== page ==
However, unlike Kinsey, Masters and Johnson overwhelmingly studied heterosexual couples having penis-in-vagina intercourse, which shored up the view that that was what sex is: a myth that continues to this day meaning that lots of people think that others kinds of sex are not ‘proper’ sex.
NATSAL and British sexology
The final room of the exhibition brings us to the major UK sexological work: the NATSAL survey. The UK is a really thriving hub of sexology today with many of us studying sex in a much more critical way which reflects on the impact of the history I’ve summarised here on how we experience and understand sex.
The NATSAL British survey of sexual attitudes and lifestyles is conducted every ten years to provide a picture of the changing nature of British sexualities and sexual practices. Perhaps the key finding, for me, from the current NATSAL survey, is the fact that 42% of men and 51% of women report having a sexual problem. Sexual problems are generally defined as some difficulty with Masters and Johnson’s sexual response cycle (i.e. something that gets in the way of penises entering vaginas, or with orgasms).
Given this it seems that we could usefully go back to some of the earlier categorisations of sex – and Kinsey’s work – and emphasise the massive diversity of what can count as sex. Walking through the exhibition it is clear that, over time and across cultures, sex has been viewed in highly varied ways, with different practices being encouraged and prohibited at different times. For example, when we were conducting the Radio 4 interview we stopped at a device designed to stop people masturbating. The curator of the exhibition pointed out that, at the same time that masturbation was considered dangerous in Britain it was regarded as an ultimate pleasure in other cultures around the globe. Of course, such massively diverse views of sexual practices are still present today, and we may one day look back on current fears around porn addiction, compared with those who applaud the pleasures and powers of porn, with similar bafflement.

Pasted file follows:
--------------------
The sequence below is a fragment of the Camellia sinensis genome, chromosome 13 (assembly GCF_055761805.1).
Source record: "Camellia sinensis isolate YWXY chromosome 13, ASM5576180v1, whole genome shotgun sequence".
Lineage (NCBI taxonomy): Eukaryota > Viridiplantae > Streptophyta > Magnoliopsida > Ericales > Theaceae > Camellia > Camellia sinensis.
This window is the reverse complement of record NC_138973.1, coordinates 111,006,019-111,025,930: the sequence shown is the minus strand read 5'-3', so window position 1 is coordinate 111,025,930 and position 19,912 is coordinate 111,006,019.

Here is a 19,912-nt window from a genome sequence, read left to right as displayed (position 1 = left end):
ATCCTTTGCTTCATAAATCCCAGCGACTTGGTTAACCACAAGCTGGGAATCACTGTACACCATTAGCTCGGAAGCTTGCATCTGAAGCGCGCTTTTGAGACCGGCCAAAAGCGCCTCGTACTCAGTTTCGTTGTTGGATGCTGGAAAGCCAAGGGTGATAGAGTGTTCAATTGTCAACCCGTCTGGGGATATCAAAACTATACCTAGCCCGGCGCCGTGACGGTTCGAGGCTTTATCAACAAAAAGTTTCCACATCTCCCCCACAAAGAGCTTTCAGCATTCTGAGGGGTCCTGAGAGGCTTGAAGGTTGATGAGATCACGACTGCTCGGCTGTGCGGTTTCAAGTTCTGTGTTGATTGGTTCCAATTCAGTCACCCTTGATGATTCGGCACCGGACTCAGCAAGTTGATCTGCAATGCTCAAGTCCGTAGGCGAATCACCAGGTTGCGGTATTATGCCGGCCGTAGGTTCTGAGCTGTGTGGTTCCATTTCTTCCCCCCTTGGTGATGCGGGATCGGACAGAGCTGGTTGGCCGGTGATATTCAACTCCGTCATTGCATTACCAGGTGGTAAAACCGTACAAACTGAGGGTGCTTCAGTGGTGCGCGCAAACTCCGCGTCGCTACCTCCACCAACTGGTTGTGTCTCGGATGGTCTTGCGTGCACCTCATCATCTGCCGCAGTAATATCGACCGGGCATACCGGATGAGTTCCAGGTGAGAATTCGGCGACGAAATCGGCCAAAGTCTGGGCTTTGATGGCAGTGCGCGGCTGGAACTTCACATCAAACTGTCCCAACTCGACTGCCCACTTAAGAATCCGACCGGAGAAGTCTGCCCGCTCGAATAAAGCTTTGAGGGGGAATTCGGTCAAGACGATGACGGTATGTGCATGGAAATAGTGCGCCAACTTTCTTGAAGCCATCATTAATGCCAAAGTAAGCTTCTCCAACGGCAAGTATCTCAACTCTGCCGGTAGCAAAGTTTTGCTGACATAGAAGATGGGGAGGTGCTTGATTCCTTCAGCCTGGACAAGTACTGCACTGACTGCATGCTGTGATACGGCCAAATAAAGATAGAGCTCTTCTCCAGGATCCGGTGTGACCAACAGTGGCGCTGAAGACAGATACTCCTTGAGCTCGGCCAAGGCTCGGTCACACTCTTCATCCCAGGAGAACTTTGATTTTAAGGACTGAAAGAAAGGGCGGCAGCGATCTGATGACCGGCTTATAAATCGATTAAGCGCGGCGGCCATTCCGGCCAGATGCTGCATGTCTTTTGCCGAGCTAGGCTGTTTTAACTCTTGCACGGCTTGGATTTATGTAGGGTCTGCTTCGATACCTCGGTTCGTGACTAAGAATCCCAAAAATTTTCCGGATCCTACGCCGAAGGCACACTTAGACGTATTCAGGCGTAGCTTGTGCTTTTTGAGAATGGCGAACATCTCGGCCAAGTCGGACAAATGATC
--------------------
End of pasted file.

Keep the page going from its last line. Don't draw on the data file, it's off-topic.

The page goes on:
What we can learn from sexological surveys, and from looking back through time and across cultures in an exhibition like this, is that sex is hugely diverse. Perhaps our project moving forward could be to embrace that diversity rather than continuing the projects of delineating normal and abnormal, functional and dysfunctional kinds of sex. This might enable people to tune into what they actually enjoy, and to focus on how they can engage in sex consensually, instead of concentrating on trying to conform to a one-size-fits-all model of sex.